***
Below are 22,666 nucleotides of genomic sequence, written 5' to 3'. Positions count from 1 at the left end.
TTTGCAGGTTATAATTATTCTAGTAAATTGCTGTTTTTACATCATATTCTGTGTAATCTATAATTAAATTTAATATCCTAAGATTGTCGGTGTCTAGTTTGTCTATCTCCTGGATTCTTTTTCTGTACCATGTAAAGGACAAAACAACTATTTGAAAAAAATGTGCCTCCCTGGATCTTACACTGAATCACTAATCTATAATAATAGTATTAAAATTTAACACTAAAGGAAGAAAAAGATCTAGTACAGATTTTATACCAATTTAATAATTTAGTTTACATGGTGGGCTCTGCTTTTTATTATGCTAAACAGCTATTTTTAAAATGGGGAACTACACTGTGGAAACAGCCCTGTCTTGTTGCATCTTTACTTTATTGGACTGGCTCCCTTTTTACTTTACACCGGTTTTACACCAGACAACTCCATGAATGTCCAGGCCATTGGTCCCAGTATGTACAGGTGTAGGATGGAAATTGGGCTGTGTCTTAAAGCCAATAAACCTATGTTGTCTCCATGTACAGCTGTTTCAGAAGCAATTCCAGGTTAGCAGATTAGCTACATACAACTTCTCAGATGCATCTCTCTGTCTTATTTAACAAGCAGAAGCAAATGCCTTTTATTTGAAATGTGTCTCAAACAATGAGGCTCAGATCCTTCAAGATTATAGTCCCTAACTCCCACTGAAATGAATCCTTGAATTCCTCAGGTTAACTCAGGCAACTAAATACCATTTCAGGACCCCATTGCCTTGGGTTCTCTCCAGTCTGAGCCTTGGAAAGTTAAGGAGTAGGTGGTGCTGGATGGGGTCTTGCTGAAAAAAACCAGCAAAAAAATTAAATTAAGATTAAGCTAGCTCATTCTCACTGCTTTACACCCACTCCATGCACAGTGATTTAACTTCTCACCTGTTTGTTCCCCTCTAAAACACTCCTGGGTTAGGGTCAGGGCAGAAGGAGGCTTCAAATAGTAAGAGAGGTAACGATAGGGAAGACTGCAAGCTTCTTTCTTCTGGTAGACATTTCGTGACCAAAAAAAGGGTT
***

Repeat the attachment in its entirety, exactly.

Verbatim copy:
Below are 22,666 nucleotides of genomic sequence, written 5' to 3'. Positions count from 1 at the left end.
TTTGCAGGTTATAATTATTCTAGTAAATTGCTGTTTTTACATCATATTCTGTGTAATCTATAATTAAATTTAATATCCTAAGATTGTCGGTGTCTAGTTTGTCTATCTCCTGGATTCTTTTTCTGTACCATGTAAAGGACAAAACAACTATTTGAAAAAAATGTGCCTCCCTGGATCTTACACTGAATCACTAATCTATAATAATAGTATTAAAATTTAACACTAAAGGAAGAAAAAGATCTAGTACAGATTTTATACCAATTTAATAATTTAGTTTACATGGTGGGCTCTGCTTTTTATTATGCTAAACAGCTATTTTTAAAATGGGGAACTACACTGTGGAAACAGCCCTGTCTTGTTGCATCTTTACTTTATTGGACTGGCTCCCTTTTTACTTTACACCGGTTTTACACCAGACAACTCCATGAATGTCCAGGCCATTGGTCCCAGTATGTACAGGTGTAGGATGGAAATTGGGCTGTGTCTTAAAGCCAATAAACCTATGTTGTCTCCATGTACAGCTGTTTCAGAAGCAATTCCAGGTTAGCAGATTAGCTACATACAACTTCTCAGATGCATCTCTCTGTCTTATTTAACAAGCAGAAGCAAATGCCTTTTATTTGAAATGTGTCTCAAACAATGAGGCTCAGATCCTTCAAGATTATAGTCCCTAACTCCCACTGAAATGAATCCTTGAATTCCTCAGGTTAACTCAGGCAACTAAATACCATTTCAGGACCCCATTGCCTTGGGTTCTCTCCAGTCTGAGCCTTGGAAAGTTAAGGAGTAGGTGGTGCTGGATGGGGTCTTGCTGAAAAAAACCAGCAAAAAAATTAAATTAAGATTAAGCTAGCTCATTCTCACTGCTTTACACCCACTCCATGCACAGTGATTTAACTTCTCACCTGTTTGTTCCCCTCTAAAACACTCCTGGGTTAGGGTCAGGGCAGAAGGAGGCTTCAAATAGTAAGAGAGGTAACGATAGGGAAGACTGCAAGCTTCTTTCTTCTGGTAGACATTTCGTGACCAAAAAAAGGGTT